Much like the sniper on the modern battlefield, the submarine operates on the principles of stealth and surprise. As Scout and several of the other combat arms veterans here can attest, a well trained sniper has the ability to influence the outcome of a battle by properly balancing stealth, camouflage, marksmanship and personal initiative. So too does the submarine. A well trained crew, a solid boat and an aggressive skipper can reek havoc up one’s enemies on the high seas.

The sea is a formidable and unforgiving environment. Ask any professional sailor or merchantman and I’m sure they’d be happy to to share just how non-permissive the sea can be. Given this fact, there are a number of measures that can be used to mitigate the threat of an enemy sub. I won’t go into and discuss most of them here. This is not the proper place for such a discussion. A gain, much akin to the sniper, sight and sound are two of the primary sensors used when hunting/searching for a submarine that most folks are familiar with. The Hunt for Red October provides several good examples of these sensors. In the case of the sniper, the report of the rifle can be used to obtain a fix on his hide. However, a visual is indisputable. The submarine is no different. Sound is used as one of the primary means to locate and track the sub, but a visual is absolute. So what, who cares? The technology to build and mill propellers for maritime use is owned by Toshiba, the electronics giant.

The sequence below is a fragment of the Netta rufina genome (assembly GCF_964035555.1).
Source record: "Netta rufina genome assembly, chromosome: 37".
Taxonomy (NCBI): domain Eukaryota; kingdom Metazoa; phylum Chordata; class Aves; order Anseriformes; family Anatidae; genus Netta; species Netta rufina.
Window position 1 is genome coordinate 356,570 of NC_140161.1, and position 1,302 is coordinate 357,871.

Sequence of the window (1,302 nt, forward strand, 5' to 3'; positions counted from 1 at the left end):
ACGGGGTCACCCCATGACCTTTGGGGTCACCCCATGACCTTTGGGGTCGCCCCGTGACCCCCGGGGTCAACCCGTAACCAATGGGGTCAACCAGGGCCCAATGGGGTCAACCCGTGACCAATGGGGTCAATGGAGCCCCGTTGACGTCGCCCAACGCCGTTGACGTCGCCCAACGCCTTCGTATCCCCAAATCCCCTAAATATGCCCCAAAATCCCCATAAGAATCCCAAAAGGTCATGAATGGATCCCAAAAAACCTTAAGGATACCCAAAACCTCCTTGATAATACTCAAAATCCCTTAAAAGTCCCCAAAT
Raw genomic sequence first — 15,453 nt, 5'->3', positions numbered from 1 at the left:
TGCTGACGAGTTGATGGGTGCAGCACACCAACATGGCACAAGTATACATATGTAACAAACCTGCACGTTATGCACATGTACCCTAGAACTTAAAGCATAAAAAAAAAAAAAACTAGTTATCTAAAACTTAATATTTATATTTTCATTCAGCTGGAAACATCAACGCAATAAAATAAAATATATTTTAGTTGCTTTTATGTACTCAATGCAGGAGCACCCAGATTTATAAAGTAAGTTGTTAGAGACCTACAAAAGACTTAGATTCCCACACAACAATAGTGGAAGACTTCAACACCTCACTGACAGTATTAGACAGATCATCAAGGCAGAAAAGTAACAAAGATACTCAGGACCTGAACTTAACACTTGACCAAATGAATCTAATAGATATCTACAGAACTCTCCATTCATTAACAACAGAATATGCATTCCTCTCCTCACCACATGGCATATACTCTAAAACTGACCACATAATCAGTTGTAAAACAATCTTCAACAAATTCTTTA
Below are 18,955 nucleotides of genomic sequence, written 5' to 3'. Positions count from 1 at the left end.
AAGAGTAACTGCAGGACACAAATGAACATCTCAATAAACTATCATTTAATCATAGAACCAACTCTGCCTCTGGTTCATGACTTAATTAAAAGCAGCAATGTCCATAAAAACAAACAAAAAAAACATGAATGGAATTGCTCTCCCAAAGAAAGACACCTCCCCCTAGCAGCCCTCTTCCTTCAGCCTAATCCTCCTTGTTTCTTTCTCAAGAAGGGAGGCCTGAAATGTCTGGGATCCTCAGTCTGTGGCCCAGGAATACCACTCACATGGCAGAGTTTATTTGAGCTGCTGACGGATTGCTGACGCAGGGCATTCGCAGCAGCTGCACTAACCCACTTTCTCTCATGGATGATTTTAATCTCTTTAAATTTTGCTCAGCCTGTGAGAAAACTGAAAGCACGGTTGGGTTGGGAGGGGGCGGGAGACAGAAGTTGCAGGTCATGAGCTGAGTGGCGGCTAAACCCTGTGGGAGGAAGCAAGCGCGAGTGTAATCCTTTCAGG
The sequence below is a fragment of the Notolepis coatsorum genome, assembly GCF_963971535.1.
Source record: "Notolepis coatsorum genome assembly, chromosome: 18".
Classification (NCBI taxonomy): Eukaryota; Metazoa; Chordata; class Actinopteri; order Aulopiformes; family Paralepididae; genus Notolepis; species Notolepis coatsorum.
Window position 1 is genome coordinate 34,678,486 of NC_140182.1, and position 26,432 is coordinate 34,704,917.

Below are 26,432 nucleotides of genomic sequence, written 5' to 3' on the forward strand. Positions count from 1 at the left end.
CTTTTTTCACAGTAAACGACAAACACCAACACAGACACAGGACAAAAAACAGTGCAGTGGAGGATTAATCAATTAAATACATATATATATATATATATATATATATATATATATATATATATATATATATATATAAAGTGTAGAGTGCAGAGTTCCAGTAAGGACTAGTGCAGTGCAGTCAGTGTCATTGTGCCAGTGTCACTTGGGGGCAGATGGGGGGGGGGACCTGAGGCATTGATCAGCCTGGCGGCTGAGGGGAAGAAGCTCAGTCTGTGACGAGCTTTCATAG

Back in 1987, through a series of business deals, Toshiba, sold the principles of 5 axis milling technology to the Soviet Union. You can read about it here. The end result of this “business” transaction is that Russian submarines became that much harder to hunt and track. As tensions rise between Russian and Ukraine, China and Taiwan, the importance of this event will become increasingly more important.